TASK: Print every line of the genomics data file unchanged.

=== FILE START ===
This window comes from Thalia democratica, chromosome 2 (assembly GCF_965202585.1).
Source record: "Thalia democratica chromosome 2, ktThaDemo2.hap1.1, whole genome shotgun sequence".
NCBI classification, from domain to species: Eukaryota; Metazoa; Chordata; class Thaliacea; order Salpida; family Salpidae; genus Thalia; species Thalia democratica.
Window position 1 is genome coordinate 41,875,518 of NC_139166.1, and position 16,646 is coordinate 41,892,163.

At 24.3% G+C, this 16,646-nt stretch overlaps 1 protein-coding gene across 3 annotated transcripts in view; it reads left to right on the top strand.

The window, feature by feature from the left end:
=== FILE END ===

This window comes from Thalia democratica, chromosome 2 (assembly GCF_965202585.1).
Source record: "Thalia democratica chromosome 2, ktThaDemo2.hap1.1, whole genome shotgun sequence".
NCBI classification, from domain to species: Eukaryota; Metazoa; Chordata; class Thaliacea; order Salpida; family Salpidae; genus Thalia; species Thalia democratica.
Window position 1 is genome coordinate 41,875,518 of NC_139166.1, and position 16,646 is coordinate 41,892,163.

At 24.3% G+C, this 16,646-nt stretch overlaps 1 protein-coding gene across 3 annotated transcripts in view; it reads left to right on the top strand.

The window, feature by feature from the left end: